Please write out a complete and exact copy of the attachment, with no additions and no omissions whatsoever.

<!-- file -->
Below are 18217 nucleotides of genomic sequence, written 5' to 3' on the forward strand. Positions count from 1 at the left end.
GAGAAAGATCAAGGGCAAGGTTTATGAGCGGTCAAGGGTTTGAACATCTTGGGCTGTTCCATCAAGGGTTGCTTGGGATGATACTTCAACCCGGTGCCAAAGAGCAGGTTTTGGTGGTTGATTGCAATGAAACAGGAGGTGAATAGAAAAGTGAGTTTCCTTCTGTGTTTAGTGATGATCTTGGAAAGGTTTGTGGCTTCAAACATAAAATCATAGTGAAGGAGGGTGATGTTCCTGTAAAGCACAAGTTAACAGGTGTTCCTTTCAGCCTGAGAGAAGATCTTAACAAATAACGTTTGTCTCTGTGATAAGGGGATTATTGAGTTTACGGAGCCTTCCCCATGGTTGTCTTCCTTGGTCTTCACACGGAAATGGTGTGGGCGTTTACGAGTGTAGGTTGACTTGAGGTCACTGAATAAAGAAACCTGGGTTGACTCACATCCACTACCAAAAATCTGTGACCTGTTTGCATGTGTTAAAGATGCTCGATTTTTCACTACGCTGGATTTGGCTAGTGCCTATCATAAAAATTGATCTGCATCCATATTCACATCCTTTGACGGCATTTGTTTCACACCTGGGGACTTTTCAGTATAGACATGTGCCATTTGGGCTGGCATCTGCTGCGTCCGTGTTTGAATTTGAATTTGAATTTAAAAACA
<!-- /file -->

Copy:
Below are 18217 nucleotides of genomic sequence, written 5' to 3' on the forward strand. Positions count from 1 at the left end.
GAGAAAGATCAAGGGCAAGGTTTATGAGCGGTCAAGGGTTTGAACATCTTGGGCTGTTCCATCAAGGGTTGCTTGGGATGATACTTCAACCCGGTGCCAAAGAGCAGGTTTTGGTGGTTGATTGCAATGAAACAGGAGGTGAATAGAAAAGTGAGTTTCCTTCTGTGTTTAGTGATGATCTTGGAAAGGTTTGTGGCTTCAAACATAAAATCATAGTGAAGGAGGGTGATGTTCCTGTAAAGCACAAGTTAACAGGTGTTCCTTTCAGCCTGAGAGAAGATCTTAACAAATAACGTTTGTCTCTGTGATAAGGGGATTATTGAGTTTACGGAGCCTTCCCCATGGTTGTCTTCCTTGGTCTTCACACGGAAATGGTGTGGGCGTTTACGAGTGTAGGTTGACTTGAGGTCACTGAATAAAGAAACCTGGGTTGACTCACATCCACTACCAAAAATCTGTGACCTGTTTGCATGTGTTAAAGATGCTCGATTTTTCACTACGCTGGATTTGGCTAGTGCCTATCATAAAAATTGATCTGCATCCATATTCACATCCTTTGACGGCATTTGTTTCACACCTGGGGACTTTTCAGTATAGACATGTGCCATTTGGGCTGGCATCTGCTGCGTCCGTGTTTGAATTTGAATTTGAATTTAAAAACA